There we were, in a gorgeous outdoor setting in October a few years ago. It was the day of our daughter Heather’s wedding to Clyde, and the family social event of the year. One by one the bridesmaids processed, followed by Jennifer, sister of the bride and the matron of honor. (I should note here that Jenn said she’d rather not be considered “matronly.” She much prefers the title “Bridal Babe.”) Three pairs of children were all that were left before Jerry and Heather made the grand entrance. First came the two oldest, carrying a basket of rose petals to distribute to the people sitting on the aisles. Then came the next two. From my vantage point as the minister, I could see the broad smiles on every adult there. Next, we waited for Bridget and Wynston (our grandson), both age 3, the last to come in before the bride and her dad. And we waited. Finally, Bridget came running down the aisle, waving her flowers over her head. No Wynston. We waited a little longer. The music continued to play. Still no Wynston. He stayed behind with the wedding coordinator, crying big tears because he just couldn’t make himself walk down the aisle in front of all those people. Finally, able to wait no longer, Heather and Jerry appeared and began their walk down the aisle, a somewhat teary event for all of us.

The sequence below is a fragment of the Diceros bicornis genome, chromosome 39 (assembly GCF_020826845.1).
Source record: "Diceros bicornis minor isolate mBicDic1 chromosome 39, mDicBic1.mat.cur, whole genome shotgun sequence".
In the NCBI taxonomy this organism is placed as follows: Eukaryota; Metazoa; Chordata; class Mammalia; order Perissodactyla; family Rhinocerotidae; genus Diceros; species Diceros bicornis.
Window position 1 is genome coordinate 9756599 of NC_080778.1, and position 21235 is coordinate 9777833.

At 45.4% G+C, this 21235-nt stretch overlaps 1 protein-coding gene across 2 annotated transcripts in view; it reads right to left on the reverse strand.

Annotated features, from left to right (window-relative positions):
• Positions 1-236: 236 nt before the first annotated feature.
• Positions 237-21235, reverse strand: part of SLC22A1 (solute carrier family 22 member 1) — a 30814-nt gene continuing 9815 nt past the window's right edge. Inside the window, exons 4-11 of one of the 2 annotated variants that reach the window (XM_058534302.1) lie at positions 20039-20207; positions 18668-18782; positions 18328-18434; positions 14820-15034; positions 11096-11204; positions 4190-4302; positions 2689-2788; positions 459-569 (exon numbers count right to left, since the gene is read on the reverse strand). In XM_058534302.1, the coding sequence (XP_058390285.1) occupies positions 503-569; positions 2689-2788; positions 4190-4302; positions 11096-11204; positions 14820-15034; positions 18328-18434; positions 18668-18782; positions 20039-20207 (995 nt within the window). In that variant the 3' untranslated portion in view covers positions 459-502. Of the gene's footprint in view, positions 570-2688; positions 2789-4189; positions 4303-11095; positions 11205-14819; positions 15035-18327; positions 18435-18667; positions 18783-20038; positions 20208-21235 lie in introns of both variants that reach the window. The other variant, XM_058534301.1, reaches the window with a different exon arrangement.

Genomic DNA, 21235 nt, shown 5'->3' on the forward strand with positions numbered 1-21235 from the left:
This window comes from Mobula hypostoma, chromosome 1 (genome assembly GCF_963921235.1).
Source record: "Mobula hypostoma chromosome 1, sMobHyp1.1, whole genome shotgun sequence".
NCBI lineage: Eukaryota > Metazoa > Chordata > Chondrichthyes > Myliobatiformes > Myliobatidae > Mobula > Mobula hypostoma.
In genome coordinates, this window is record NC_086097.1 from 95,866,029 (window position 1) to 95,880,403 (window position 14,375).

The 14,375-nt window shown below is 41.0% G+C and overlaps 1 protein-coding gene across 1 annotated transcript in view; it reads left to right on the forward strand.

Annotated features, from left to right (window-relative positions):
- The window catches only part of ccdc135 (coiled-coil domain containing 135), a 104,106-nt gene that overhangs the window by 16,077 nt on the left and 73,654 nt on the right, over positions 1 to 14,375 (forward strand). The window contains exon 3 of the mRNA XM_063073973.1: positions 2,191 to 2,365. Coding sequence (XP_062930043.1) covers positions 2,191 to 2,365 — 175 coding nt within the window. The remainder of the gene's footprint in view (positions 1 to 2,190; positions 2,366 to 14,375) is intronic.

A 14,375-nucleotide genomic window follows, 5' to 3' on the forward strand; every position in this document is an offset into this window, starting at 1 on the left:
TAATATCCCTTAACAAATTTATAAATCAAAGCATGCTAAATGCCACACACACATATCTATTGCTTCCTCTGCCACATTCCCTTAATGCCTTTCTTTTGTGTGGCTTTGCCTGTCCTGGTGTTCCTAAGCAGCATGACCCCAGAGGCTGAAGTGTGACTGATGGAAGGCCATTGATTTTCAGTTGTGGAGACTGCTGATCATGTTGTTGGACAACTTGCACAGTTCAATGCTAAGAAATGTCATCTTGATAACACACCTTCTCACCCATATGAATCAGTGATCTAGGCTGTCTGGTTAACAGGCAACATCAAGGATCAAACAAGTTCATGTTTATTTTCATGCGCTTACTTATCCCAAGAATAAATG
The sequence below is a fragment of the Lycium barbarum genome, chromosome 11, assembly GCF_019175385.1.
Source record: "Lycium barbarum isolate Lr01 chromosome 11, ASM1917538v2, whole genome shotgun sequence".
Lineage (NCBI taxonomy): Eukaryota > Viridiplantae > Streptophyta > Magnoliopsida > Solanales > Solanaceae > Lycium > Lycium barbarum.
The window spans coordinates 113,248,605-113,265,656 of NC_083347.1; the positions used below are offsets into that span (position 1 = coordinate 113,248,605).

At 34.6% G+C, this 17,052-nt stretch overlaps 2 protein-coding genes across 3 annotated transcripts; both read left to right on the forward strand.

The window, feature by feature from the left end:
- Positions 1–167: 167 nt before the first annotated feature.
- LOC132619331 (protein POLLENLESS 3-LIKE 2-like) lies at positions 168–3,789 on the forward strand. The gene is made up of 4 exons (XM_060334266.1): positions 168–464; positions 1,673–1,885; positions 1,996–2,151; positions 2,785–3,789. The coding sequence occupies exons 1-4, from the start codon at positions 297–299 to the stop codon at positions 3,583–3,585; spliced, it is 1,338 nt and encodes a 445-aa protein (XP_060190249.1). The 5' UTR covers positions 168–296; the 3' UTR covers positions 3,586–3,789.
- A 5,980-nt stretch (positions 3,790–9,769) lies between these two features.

After the service, Heather and Clyde hosted the reception, and there Wynston reappeared, none the worse for his lonely wedding experience. Whatever shyness prevented his participation in the service quickly left when the music started. Apparently it awakened in him a usually dormant boogie side. He shed shoes, socks, and tuxedo jacket and got his groove back on the dance floor, with disco moves the BeeGees would have been proud of.
Every year when the calendar turns over to January, for some inexplicable reason I remember Wynston’s transformation at that wedding reception. I think of how quickly that three-year-old was able to let something bad in the past remain in the past, and he leapt into the present with great enthusiasm.
Though 2009 has been a great year in many ways for many people, for others it has been tough, even tragic. None of us, to be sure, has had a perfect year. Some traumatic events are too big to slough off, and I do not mean to minimize those. On the other hand, we sometimes let the smaller difficulties overwhelm us and we have trouble letting go of them.
So, as I reflect on this year past, and all its events both good and bad, and I look forward to 2010, I want to be more like Wynston. Let’s put the minor bad stuff behind us quickly, kick off our shoes, and dance into the New Year.
May your New Year be full of hope and peace. And lots of dancing.
© Melissa Bane Sevier, 2010